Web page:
You are dispatched to a single family house for a patient with abdominal pain. Just like any other call, you pull up in front of the house, gather your gear and head up to the front door. After ringing the doorbell, you are greeted by a gentleman n his mid-20′s who is holding a camcorder, filming you as the door opens. “He’s over here. I just want you to know, you’re being video and audio recorded.” How would you react to this? Would you demand that the man put the camera down? Would you cite a violation of the patient’s HIPAA rights? Maybe you would state that your own personal rights are being violated. Ultimately though, I would like you to ask yourself one question: What’s the big deal?
If you are doing the right thing, maintaining a professional demeanor, and delivering the best patient care you are able to, what is the big deal if someone is videotaping what is going on? Realistically, nothing about what you would do for that patient should change. The only difference is you have a captive audience.
A search through YouTube will reveal what some people would describe as videos of patient neglect or people not being treated with the respect they deserve. Take the recent video of the Houston FIre and police personnel taking pictures of the passed out woman while they stand around waiting for the ambulance to show up. The fact is, more times than not, you won’t find the YouTube titles of “Police officer is perfectly respectful during traffic stop.” Or “Watch this homeless person as they are taken care of by caring and compassionate EMTs” why? Because there is no shock value to that. No one wants to watch that boring video. They want to be outraged and shocked with what they find on the internet.
I fully admit that I frequently surf YouTube and religiously check out the CopBlock YouTube page. Now, while I do not agree with the stance and opinions of many of its members, I like to see how the officers who are taped handle themselves when faced with an aggressive camera person and I have seen good and bad. I have seen officers maintain their professional demeanor and others who have lost their cool, but all in all there are lessons to be learned. Granted, our work is a little different on most occasions but there still are a number of similarities.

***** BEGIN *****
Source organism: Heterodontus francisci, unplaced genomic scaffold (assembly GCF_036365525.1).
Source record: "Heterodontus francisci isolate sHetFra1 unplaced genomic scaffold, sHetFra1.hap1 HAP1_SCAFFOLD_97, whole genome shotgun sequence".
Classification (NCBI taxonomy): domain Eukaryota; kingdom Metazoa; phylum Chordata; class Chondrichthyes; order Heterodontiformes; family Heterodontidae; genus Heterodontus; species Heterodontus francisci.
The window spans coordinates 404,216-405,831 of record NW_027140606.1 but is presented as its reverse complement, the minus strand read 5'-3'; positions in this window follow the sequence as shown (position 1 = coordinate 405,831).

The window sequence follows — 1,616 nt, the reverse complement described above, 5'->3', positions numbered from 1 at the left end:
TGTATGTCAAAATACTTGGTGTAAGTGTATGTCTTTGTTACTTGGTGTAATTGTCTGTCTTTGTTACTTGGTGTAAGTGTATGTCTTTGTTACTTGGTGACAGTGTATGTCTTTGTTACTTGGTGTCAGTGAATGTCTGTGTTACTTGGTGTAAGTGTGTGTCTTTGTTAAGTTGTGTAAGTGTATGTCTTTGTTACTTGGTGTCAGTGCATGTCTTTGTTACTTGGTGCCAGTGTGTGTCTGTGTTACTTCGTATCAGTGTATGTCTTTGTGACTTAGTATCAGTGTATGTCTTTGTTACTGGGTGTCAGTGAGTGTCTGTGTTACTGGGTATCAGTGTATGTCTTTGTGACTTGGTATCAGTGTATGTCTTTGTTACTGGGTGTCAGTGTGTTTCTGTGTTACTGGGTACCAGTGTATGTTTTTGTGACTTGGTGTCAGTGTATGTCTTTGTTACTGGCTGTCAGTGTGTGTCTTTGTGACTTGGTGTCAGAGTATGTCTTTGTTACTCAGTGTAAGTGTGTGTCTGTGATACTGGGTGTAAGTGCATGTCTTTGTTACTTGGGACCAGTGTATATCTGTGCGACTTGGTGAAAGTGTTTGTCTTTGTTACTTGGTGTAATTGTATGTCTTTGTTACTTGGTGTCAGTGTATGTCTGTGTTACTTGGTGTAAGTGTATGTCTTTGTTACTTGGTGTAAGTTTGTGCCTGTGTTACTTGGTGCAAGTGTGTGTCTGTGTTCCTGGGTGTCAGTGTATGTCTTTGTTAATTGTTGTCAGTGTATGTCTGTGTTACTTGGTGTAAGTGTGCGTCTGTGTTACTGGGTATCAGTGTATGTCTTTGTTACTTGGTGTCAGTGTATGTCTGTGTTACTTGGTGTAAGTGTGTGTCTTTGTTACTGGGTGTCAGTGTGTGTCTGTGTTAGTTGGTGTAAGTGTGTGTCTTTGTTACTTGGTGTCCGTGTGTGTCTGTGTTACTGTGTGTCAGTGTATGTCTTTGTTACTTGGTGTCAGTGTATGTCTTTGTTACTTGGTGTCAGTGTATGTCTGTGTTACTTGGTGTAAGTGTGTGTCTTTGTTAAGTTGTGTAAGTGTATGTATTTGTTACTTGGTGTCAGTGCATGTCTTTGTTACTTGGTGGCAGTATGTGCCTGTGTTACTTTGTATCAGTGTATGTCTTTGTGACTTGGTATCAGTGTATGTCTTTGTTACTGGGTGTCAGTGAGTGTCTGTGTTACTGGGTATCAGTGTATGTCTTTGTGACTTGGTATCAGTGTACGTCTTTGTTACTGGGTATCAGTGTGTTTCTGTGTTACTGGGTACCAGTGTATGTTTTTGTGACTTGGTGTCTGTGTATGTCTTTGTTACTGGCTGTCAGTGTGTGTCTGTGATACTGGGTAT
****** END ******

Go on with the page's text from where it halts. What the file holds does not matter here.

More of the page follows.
From all of the videos that I have seen, following these five rules will help you should you encounter someone who wants to videotape you while you are working at a scene:
1. Stay calm – No matter how passive or aggressive the videographer is, remember: you are a professional. Don’t be confrontational or try and reference laws or rights that you might not be 100% educated about.
2. Stay focused on your patient – Do not get preoccupied by the person holding the video camera. Be aware of where they are and what they are doing, mainly for your safety, but stay focused on your patient. That is who you are there for. If the videographer is interfering with patient care, ask them to take a step back because you need a little more room to work. Make sure the requests that you make are worded to they understand that what you are asking them to do is in the best interest of the patient.
3. Strive for clinical excellence – Remember all of your training, and how good you are at your job. Leave no question for yourself, your patient or the person with the video camera that you did everything correctly on that scene.
4. Move along – Work with a purpose. The sooner that you are off that scene, the sooner you can remove that stressor of the camera.
5. Remember: you may not know its happening - Just because there is not someone right up in your face with a camera does not mean someone isn’t watching. Virtually anyone will a cell phone created after 2009 has the means to video tape you at any time whether you know it is happening or not.
With the number of video cameras and video capable cell phones on the market today, it is becoming more and more likely that your response to a scene and the care that you provide could be captured on video. Being prepared, being professional, and being ready to provide the best care possible will allow you to always stay in the “right.” Your employer will be able to easily back you up, and you will leave the videographer no shock or awe worthy of posting on the internet for everyone to see.